Why Do Some Governments Not Like Crypto?

Even though more and more governments are waking up to the need of embracing and adopting cryptocurrencies, the truth remains that many governments around the world continue to be quite wary about crypto. Even as countries like Venezuela and Argentina make attempts to adopt crypto in one way or the other, why do some other governments continue to maintain tenuous ties with crypto? Why do some governments not like crypto? Let’s dig deeper.

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Now, before we ascertain whether or not these governments are correct in hating on crypto, it is imperative to find out why it is that these governments crave control, what it is that makes them so suspicious of crypto.

Decentralization in Crypto: Do Governments Fear It?

Governments usually tend to work by issuing centrally backed fiat currencies. Regardless of how much praise we may ultimately reserve for cryptocurrencies, we must admit that fiat currencies come with their own set of advantages.

They come with a guarantee and a promise (of getting an equivalent value back against a fiat note) from a source of centralized authority: the government.

Although this model can fall short in areas with unstable governance (like in the case of using Petro crypto in Venezuela), it can lead to quite opposite results in areas such as India or even the US where governments play a pivotal role in controlling the trust of the people.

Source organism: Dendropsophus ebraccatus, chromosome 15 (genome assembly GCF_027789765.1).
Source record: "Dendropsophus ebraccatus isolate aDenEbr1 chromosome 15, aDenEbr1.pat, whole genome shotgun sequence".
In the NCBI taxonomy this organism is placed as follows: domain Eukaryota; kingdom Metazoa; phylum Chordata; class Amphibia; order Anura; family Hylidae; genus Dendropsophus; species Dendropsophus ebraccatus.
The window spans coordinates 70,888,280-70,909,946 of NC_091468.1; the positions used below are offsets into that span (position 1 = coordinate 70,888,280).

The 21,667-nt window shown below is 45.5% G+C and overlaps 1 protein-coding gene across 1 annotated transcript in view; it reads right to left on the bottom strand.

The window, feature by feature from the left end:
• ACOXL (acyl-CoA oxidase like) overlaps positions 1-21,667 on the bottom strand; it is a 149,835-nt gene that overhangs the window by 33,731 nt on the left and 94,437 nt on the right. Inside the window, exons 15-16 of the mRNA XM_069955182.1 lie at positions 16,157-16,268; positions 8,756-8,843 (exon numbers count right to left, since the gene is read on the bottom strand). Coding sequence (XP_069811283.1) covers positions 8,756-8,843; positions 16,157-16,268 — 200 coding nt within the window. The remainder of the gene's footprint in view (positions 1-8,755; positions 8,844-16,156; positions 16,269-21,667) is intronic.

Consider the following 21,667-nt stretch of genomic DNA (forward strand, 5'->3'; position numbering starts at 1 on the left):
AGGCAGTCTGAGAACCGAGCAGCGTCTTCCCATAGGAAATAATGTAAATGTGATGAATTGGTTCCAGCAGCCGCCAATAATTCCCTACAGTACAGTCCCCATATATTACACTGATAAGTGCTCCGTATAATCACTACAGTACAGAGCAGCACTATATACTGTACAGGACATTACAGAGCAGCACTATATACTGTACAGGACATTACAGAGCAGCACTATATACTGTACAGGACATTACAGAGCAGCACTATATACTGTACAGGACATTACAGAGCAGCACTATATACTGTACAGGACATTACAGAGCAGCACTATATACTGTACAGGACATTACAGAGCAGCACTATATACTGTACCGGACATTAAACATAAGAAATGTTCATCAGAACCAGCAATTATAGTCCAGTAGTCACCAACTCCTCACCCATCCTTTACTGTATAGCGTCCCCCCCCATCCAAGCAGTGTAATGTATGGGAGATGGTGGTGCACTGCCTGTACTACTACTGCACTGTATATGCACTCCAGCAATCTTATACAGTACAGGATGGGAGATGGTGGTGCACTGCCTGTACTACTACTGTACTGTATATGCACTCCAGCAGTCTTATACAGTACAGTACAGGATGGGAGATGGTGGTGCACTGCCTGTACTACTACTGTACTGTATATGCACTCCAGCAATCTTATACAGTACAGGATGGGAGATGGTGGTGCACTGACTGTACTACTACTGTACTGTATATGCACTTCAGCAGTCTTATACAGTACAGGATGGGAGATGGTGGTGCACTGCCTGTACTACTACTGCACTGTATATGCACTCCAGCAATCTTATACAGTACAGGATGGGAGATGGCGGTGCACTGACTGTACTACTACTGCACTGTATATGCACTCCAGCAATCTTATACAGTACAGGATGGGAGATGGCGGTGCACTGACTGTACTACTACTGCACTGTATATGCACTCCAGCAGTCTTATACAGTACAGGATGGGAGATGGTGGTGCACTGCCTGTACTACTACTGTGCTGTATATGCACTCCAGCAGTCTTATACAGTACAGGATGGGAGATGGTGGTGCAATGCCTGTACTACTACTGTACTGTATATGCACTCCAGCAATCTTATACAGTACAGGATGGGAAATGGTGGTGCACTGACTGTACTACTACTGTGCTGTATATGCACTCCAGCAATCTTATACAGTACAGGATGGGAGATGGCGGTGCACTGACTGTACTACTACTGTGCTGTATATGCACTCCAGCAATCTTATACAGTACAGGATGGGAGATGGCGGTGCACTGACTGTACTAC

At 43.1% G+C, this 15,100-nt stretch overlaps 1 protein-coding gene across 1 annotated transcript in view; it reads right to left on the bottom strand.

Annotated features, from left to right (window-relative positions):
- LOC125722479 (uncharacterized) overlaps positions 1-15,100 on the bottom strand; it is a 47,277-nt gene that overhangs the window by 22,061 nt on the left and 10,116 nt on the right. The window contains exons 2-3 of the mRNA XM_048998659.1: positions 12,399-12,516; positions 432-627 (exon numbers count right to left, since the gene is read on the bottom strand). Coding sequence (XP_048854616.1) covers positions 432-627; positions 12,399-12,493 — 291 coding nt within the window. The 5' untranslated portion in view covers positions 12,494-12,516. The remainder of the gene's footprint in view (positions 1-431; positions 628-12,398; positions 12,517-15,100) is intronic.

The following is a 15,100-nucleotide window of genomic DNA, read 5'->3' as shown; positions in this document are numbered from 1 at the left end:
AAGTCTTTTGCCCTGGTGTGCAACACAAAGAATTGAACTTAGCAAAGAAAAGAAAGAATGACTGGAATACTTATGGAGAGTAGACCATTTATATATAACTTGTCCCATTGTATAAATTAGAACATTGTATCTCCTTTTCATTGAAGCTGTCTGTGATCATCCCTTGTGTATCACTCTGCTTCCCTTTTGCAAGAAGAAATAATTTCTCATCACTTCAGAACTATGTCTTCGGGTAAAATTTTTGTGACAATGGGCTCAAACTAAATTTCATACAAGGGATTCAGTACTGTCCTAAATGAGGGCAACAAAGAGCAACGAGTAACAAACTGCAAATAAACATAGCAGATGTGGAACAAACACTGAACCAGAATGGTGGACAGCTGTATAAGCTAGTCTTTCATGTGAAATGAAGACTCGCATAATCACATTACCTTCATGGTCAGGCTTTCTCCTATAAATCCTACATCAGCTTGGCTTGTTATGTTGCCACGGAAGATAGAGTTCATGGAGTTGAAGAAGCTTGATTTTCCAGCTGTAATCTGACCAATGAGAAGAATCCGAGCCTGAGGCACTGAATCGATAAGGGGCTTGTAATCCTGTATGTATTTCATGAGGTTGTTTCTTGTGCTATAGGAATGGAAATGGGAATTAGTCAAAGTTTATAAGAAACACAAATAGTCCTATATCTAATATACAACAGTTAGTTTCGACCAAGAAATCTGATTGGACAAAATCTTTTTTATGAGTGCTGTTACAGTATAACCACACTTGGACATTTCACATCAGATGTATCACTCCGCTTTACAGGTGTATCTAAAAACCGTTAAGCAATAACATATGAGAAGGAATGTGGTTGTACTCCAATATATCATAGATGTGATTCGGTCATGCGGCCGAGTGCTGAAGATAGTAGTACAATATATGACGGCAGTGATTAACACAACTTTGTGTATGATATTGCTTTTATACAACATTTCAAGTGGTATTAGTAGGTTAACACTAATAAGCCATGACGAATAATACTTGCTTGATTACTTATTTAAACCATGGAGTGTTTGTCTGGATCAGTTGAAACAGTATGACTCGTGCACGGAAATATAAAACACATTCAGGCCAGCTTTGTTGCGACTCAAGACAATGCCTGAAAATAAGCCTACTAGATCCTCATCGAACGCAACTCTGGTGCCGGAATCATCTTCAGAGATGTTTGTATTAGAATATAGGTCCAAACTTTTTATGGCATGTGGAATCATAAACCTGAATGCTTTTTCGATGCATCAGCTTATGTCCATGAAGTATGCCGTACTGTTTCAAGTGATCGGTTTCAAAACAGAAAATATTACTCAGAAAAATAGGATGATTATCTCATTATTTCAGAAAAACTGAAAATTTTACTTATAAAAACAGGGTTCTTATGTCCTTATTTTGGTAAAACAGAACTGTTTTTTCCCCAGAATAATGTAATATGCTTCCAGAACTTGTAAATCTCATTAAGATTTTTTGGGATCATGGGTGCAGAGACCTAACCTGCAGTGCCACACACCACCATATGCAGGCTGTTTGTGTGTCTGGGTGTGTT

In such a situation, to give up control to a decentralized peer-to-peer form of payment, its multitude of merits notwithstanding, can prove to be quite problems.

Why Do Governments Want To Control Currency?

The money supply of a country determines many micro and macro aspects of its economic structure.

For a country’s financial landscape to function as a well-oiled machine, it is imperative for a central authority of experts to be able to control and manipulate money supply as per the economic needs of the country.

Therefore, from the angle of a country’s fiscal policy and also for preventing miscreants and wrongdoers from having any kind of control over the money supply, as may become possible in a decentralized system like that of cryptocurrencies.

From this perspective, it makes a great deal of sense for any government to want to contain the spread of crypto.

However, considering how fast such technologies are developing, a more moderate approach, that of striking a balance between the two, would be more approachable.

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